Sensitivity analysis

In sensitivity analyses, risk-adapted screening scenarios differed in higher and lower participation settings. In the lower participation settings (see Supplemental Table 4, Supplementary Digital Content 1,, similar patterns were observed for the proportion for AN missed, averted colonoscopy, total cost, and cost per AN, respectively, when compared with in the actual participation setting. By contrast, in the higher participation settings (see Supplemental Table 5, Supplementary Digital Content 1,, although the respective values increased to a greater extent, the trend of overall results was consistent with that in the actual participation setting.


This study demonstrated that the overall diagnostic performances for AN detection were similar between FIT-based and risk-adapted screening strategies according to the ROC analyses. Based on a modeled screening cohort, when compared with colonoscopy-based screening, FIT-based screening would miss more than 76% AN cases, although it saved substantial colonoscopy load and cost. By contrast, the positivity threshold, especially for the APCS, strongly affected the performance of the risk-adapted screening strategy. Adjusting the APCS threshold from 3 to 5 points for the risk-adapted screening method varied from an increase of 12.6%–14.1% to a decrease of 55.6%–60.1% in AN detection, with the reduction of cost from 4.2%–5.3% rising to 66.4%–68.5%. These findings demonstrate that implementing a novel risk-adapted screening strategy may be cost-benefit in a single CRC screening because it could lead to a remarkable reduction of colonoscopy load and cost, at a cost of an acceptable missed rate of AN, when compared with colonoscopy-based screening.

AN is the most important outcome of interest in CRC screening. In our study, FIT had limited sensitivities between 15.5% and 17.3% for AN, which was within the range of reported findings (9%–60%) (19–21). These results demonstrate that even at the decreased positivity threshold, most FIT hardly could achieve high sensitivity for detecting AN to meet the demand for the efficacy of CRC screening. However, as demonstrated by the current studies, the risk-adapted screening strategy had higher sensitivity ranging from 27.6% to 68.8%, which could be a potential tool to facilitate and improve the identifying asymptomatic subjects with AN for early colonoscopy (14,22).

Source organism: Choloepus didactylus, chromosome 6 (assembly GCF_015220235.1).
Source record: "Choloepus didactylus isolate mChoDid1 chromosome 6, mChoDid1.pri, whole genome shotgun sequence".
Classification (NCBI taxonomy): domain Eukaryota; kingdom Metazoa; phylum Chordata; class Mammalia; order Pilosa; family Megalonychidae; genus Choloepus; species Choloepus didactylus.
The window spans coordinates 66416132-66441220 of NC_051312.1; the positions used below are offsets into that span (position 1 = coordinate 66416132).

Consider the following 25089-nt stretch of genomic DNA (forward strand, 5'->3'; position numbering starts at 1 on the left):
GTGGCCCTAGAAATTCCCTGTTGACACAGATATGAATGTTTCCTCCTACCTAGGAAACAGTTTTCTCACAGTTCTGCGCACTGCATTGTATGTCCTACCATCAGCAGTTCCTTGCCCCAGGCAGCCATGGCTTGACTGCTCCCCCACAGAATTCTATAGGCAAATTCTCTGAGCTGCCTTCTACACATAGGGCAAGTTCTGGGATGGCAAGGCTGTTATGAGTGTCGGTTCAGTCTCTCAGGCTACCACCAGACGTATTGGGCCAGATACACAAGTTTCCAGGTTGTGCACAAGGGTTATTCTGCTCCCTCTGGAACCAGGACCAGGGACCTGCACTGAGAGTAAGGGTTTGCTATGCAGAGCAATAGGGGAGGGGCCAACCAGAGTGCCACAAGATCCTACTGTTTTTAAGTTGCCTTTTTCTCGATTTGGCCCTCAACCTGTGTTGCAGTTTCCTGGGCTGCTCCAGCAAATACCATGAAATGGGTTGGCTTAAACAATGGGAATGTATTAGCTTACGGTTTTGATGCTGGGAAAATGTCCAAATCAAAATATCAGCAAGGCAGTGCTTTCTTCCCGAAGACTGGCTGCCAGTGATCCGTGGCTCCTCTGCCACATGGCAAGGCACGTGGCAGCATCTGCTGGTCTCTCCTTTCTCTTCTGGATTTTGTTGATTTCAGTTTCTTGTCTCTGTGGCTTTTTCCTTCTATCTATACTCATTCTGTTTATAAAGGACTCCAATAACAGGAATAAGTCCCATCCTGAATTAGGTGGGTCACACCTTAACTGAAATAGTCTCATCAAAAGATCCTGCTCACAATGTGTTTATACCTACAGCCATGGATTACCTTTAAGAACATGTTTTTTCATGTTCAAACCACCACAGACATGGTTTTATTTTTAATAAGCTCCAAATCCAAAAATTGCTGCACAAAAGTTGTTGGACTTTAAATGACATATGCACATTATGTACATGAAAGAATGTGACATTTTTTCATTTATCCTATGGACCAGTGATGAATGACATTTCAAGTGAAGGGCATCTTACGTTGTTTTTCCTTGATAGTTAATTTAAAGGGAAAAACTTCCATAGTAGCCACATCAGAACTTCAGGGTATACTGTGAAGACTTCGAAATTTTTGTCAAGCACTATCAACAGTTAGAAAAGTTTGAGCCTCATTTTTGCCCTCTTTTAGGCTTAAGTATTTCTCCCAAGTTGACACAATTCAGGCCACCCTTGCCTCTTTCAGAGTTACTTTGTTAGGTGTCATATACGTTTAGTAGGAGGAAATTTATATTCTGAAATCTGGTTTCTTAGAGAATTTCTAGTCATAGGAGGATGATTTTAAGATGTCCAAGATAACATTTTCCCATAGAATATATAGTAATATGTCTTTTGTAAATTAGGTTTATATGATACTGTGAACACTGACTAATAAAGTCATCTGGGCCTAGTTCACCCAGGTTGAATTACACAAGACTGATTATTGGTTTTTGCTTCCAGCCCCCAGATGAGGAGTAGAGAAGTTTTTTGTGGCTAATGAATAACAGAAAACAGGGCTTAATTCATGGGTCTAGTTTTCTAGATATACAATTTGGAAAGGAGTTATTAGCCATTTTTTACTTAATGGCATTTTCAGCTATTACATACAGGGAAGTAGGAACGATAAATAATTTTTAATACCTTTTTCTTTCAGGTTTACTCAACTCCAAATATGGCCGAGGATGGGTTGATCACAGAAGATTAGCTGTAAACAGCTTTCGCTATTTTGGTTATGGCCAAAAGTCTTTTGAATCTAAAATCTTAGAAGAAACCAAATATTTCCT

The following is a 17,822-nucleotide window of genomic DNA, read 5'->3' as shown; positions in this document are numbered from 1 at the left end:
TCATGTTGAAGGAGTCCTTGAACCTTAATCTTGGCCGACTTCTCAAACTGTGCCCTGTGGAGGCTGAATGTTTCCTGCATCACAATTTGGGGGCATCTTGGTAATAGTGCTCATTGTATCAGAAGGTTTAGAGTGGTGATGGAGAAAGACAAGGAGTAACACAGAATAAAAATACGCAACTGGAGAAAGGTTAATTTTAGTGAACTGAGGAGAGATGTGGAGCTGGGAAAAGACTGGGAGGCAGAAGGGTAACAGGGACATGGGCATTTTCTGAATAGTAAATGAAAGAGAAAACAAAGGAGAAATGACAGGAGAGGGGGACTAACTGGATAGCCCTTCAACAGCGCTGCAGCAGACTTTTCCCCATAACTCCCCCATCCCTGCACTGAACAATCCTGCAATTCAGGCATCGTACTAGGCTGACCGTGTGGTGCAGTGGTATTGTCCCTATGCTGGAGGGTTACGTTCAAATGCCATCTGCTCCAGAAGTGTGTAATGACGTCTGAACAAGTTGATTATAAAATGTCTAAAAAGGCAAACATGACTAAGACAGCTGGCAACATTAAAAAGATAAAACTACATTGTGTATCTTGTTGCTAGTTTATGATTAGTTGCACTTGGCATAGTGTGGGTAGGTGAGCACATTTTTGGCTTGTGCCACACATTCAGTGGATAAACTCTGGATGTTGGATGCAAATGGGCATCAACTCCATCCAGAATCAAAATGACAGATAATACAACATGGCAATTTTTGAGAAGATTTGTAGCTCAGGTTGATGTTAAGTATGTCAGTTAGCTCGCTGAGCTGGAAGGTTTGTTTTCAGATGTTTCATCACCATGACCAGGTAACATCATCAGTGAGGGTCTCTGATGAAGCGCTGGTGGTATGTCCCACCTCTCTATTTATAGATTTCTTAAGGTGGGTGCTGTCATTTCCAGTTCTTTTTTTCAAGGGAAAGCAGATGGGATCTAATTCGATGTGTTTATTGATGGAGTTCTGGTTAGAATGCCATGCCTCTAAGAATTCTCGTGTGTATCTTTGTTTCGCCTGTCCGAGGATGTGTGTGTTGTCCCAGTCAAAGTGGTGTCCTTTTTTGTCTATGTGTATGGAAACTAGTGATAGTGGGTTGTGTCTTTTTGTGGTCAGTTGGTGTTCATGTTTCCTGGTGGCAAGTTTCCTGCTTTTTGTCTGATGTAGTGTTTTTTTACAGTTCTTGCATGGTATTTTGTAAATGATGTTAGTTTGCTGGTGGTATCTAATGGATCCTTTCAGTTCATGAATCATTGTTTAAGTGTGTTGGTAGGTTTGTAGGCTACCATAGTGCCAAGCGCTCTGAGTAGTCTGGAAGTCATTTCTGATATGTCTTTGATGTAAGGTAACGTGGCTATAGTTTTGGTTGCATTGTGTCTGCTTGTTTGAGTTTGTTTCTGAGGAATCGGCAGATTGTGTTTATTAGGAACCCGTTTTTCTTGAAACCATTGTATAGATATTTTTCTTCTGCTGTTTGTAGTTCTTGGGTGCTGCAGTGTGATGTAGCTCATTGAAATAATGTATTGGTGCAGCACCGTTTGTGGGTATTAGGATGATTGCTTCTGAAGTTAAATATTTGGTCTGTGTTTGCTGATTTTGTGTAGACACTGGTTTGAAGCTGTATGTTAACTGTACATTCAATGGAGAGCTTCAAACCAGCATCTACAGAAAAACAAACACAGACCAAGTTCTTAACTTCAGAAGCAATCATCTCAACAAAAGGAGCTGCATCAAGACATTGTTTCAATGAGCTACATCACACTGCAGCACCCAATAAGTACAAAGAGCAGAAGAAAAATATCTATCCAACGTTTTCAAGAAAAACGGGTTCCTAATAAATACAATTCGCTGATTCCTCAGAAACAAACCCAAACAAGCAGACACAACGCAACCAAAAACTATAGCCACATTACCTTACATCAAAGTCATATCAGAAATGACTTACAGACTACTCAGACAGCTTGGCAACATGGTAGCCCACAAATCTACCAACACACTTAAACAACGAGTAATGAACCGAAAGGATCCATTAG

Colonoscopy is still the gold standard for colorectal neoplasm diagnosis and provides an opportunity to resect suspicious lesions in the CRC screening. Despite the proven efficacy, using colonoscopy as a primary screening tool for all eligible subjects incurs heavy burdens for workload and costs in medical care systems. Because the overall prevalence reported was 0.4% (95% CI, 0.3%–0.5%) for CRC and 4.6% (95% CI, 3.8%–5.5%) for AA, respectively, substantial colonoscopies would be conducted unnecessarily if offered to the whole population (23,24). Our simulated analyses suggested that the risk-adapted screening strategy reduced 17.2%–84.0% colonoscopy load when compared with using colonoscopy as the primary method. Thus, the risk-adapted screening strategy may be a desirable method to save colonoscopy resources, especially for regions where healthcare resources are constrained. However, to balance the effectiveness and cost of CRC screening, an optimal threshold still needs to be determined for the risk-adapted screening strategy, provided the large variation in yielding for AN with threshold changing.

In a simulated screening setting, our results show that the effectiveness and cost of the risk-adapted screening strategy were more profoundly affected by the positivity threshold for APCS but for FIT. Among all alternative scenarios, the risk-adapted screening scenarios with a positivity threshold of 4 for the APCS and at each of the 3 thresholds for FIT were acceptable with saving 48.7%–50.1% colonoscopy load at a cost of 12.5%–15.0% missed AN. By contrast, it would be inefficacy for the risk-adapted screening with APCS threshold presetting at 3 or 5 points. The former led to an 18% reduction of colonoscopy load and costs, although achieving around 13% increase in AN detection, and the latter resulted in missing more than one half of AN, although saving more than 65% colonoscopy load. As reported by previous studies, a similar level of threshold for APCS of 4 points is also commonly used in many Asian countries currently (17,25,26).